Honesty, my reaction to the negative comments was cowardly.  I took the opposition-letters as a threat.  In my head, I had placed the approval of others as a higher priority than finding my worth in Jesus.  So, I decided it would be better to not say anything and offend no one instead of say something that could offend  anyone. 

I chickened out, and stopped blogging. 
But God was well at work.

In the months that followed my decision to stop, I was confronted by the reality of what I'd done.  I had, in a way, chosen to live a different life than Jesus lived.  As Jesus spoke with people during His life, many of them became furious with Him.  He had effectively destroyed their idea of what life looked like, and instead of taking a cue from Him and asking if they maybe needed to adopt a new mindset, they decided that getting rid of Him (read: KILLING Him)would be easier than changing their life based on what He said.  I had personally chosen to not be OK with the very thing that Jesus came here to do; live a life in relationship with the Father, no matter how it's perceived by the people around you.

I guess my real reason for not blogging any longer was because I've always had an issue with feeling accepted.  I've thought of myself as 'not handsome' and 'too nerdy' for a long time.  I've assumed that people inherently thought I wasn't cool and that my goal was to change their initial opinion about me.  I've made acceptance from people more important than acceptance from God.  When people started reacting negatively to my blog posts, I got scared of losing whatever amount of 'coolness' I thought I had built up.  (Recently, God has been hard at work transforming me in these obvious lies I've been buying into for years, to which I'm unbelievably thankful for.)

The truth is, God's truth is absolutely going to offend people.  Why?  Because His truth goes against our human nature (i.e. sinful nature) in every way possible.  I shouldn't be scared of people opposing what I say - I should EXPECT it!  In order to follow Jesus whole-heartedly, we need to let Him crush our pride, individualism, arrogance, and unwillingness to change.  We need to let Him destroy OUR minds and give us HIS mind (Rom. 12:2). 

I'm not saying I won't ever slip up and say something wrong or half-true... my life is in-process, just like everyone else's.  But please know that slip-ups will never be intentional, will always be corrected, and that I rely on my team of accountability partners to call me out on issues like that.  My #1 goal isn't to make people upset - it's to live Christ out loud.  That will make some people really happy and encourage their walk with Him.  It will also freak out those who aren't willing to take a second-look at their beliefs and question why they oppose what I say.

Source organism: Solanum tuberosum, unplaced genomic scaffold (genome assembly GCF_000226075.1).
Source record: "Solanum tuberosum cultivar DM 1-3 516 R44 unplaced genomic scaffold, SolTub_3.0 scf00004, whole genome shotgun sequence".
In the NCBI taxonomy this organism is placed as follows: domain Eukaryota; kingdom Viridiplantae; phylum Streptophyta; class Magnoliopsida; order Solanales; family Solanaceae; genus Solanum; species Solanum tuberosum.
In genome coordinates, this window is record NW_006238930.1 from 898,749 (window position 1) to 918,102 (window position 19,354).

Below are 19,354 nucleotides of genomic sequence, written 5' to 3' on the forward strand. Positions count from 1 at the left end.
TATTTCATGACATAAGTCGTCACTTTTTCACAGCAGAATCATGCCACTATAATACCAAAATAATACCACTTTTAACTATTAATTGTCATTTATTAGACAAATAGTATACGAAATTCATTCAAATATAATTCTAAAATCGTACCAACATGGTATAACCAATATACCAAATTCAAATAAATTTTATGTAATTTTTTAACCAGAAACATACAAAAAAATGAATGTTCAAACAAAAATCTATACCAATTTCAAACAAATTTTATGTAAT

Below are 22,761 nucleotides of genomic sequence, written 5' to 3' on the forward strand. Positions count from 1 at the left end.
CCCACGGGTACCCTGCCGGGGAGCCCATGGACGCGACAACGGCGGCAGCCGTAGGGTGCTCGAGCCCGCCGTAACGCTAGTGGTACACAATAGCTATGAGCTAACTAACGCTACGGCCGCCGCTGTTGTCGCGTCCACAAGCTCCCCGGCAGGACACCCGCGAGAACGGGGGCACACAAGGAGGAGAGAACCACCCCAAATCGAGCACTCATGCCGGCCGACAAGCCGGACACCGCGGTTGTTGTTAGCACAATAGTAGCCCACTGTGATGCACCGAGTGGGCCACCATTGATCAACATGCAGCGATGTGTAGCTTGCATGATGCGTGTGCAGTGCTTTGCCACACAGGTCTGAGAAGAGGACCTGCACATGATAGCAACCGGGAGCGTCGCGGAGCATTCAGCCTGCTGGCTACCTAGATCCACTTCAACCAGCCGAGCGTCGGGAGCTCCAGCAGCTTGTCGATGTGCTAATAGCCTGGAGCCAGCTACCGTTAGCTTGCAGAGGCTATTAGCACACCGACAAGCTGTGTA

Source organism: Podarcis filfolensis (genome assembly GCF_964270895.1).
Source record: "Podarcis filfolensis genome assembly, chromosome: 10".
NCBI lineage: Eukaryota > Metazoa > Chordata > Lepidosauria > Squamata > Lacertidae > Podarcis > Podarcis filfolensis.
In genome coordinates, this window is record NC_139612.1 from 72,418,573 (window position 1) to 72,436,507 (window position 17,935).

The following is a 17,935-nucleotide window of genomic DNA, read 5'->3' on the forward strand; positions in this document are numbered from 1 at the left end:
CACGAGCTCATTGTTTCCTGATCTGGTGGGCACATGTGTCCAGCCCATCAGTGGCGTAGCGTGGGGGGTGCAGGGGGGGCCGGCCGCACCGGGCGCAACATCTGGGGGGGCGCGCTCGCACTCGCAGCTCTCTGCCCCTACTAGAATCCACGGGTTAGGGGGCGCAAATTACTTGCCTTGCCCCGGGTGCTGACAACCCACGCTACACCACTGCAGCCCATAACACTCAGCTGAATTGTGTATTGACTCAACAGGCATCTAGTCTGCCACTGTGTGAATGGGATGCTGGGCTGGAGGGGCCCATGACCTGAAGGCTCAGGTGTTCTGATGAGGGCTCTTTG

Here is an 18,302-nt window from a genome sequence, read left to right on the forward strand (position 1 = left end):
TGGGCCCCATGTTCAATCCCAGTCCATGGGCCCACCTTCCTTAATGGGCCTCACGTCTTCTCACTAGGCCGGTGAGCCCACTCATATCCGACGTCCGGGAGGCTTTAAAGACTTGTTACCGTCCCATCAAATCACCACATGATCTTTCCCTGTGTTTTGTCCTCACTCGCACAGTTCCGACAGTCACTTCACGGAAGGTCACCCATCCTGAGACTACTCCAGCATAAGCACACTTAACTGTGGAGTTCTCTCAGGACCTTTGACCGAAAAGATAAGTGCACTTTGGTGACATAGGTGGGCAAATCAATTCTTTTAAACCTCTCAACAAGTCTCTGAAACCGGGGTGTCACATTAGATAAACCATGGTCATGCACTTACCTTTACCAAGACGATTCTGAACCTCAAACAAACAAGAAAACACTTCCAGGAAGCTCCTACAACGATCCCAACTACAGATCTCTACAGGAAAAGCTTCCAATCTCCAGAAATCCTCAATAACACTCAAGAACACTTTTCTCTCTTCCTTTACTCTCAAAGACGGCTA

Jesus said in Matthew 10:19-20 that when His followers are persecuted for speaking His truth, "Do not worry what to say or how to say it.  At that time you will be given what to say, for it will not be you speaking, but the Spirit of your Father speaking through you."  That's what I'm banking on; that God's been given the reins to my life, and that He may say whatever He wants to whomever He wants through me.

So from here on out, I'll be blogging as often as I feel led (a few times a week or so - sometimes more, sometimes less).  I pray that these words do what I'd originally set out to do - to wear my life-in-Christ on my sleeve, encourage those who need encouraging, and provoke those who need provoking.  I will stand before Him one day and give an account for everything that He asked me to do, and I don't plan on letting this part of my life fall into an 'incomplete' column before Him.  I encourage you to do the same.
 
--
the embrace
day 02

“So God created man in his own image; in the image of God He created him.”  ~ Genesis 1:27a
“It’s the return of how You made me.”  ~ The Embrace

Fellowship with God, constant focus on Christ, life in the Spirit; these are the things we were created for!  We were built to “love the Lord your God with all your heart and with all your soul and with all your mind and with all your strength” (Mk. 12:30 ESV); not just some of your heart, but  all of it!  Not  just a few thoughts in your  
mind, but all of them!  It  sounds extreme, but it isn’t some lofty ideal that we should hope to live up to someday; it’s what Christ has commanded us to do, right here and now.


With so many things in this world competing for our attention,  we must realize that  we don’t  make a choice between daily life and God; we must choose to let daily life flow from God.  If we maintain our focus on Him and “seek first His kingdom” (Matt. 6:33), He will provide the time, resources, and opportunities that He wants us to take part in.  Only in Him can we live the life He created for us to live.